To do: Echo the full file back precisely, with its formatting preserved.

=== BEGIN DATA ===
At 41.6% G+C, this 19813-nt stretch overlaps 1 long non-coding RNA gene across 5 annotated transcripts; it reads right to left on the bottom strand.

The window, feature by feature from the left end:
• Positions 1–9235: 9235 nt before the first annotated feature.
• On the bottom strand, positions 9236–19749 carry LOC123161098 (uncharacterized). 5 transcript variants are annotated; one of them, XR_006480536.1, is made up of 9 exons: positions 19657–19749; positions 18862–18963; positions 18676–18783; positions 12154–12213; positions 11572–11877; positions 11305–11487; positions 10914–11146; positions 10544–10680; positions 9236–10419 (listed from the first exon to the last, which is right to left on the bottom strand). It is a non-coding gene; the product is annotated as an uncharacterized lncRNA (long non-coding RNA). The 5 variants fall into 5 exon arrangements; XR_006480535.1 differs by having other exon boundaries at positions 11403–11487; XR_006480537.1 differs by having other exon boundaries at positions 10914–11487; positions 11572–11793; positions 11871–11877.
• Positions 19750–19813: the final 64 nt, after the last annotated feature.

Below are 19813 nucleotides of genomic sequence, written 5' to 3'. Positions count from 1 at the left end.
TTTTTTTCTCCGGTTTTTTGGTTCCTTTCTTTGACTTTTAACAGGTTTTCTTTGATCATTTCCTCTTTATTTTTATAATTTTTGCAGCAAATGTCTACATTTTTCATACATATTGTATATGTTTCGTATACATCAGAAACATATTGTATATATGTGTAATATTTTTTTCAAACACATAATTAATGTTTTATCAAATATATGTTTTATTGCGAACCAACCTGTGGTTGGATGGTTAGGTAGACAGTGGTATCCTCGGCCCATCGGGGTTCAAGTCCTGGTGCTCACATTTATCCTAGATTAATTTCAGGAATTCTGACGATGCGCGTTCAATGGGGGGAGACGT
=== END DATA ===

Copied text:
At 41.6% G+C, this 19813-nt stretch overlaps 1 long non-coding RNA gene across 5 annotated transcripts; it reads right to left on the bottom strand.

The window, feature by feature from the left end:
• Positions 1–9235: 9235 nt before the first annotated feature.
• On the bottom strand, positions 9236–19749 carry LOC123161098 (uncharacterized). 5 transcript variants are annotated; one of them, XR_006480536.1, is made up of 9 exons: positions 19657–19749; positions 18862–18963; positions 18676–18783; positions 12154–12213; positions 11572–11877; positions 11305–11487; positions 10914–11146; positions 10544–10680; positions 9236–10419 (listed from the first exon to the last, which is right to left on the bottom strand). It is a non-coding gene; the product is annotated as an uncharacterized lncRNA (long non-coding RNA). The 5 variants fall into 5 exon arrangements; XR_006480535.1 differs by having other exon boundaries at positions 11403–11487; XR_006480537.1 differs by having other exon boundaries at positions 10914–11487; positions 11572–11793; positions 11871–11877.
• Positions 19750–19813: the final 64 nt, after the last annotated feature.

Below are 19813 nucleotides of genomic sequence, written 5' to 3'. Positions count from 1 at the left end.
TTTTTTTCTCCGGTTTTTTGGTTCCTTTCTTTGACTTTTAACAGGTTTTCTTTGATCATTTCCTCTTTATTTTTATAATTTTTGCAGCAAATGTCTACATTTTTCATACATATTGTATATGTTTCGTATACATCAGAAACATATTGTATATATGTGTAATATTTTTTTCAAACACATAATTAATGTTTTATCAAATATATGTTTTATTGCGAACCAACCTGTGGTTGGATGGTTAGGTAGACAGTGGTATCCTCGGCCCATCGGGGTTCAAGTCCTGGTGCTCACATTTATCCTAGATTAATTTCAGGAATTCTGACGATGCGCGTTCAATGGGGGGAGACGT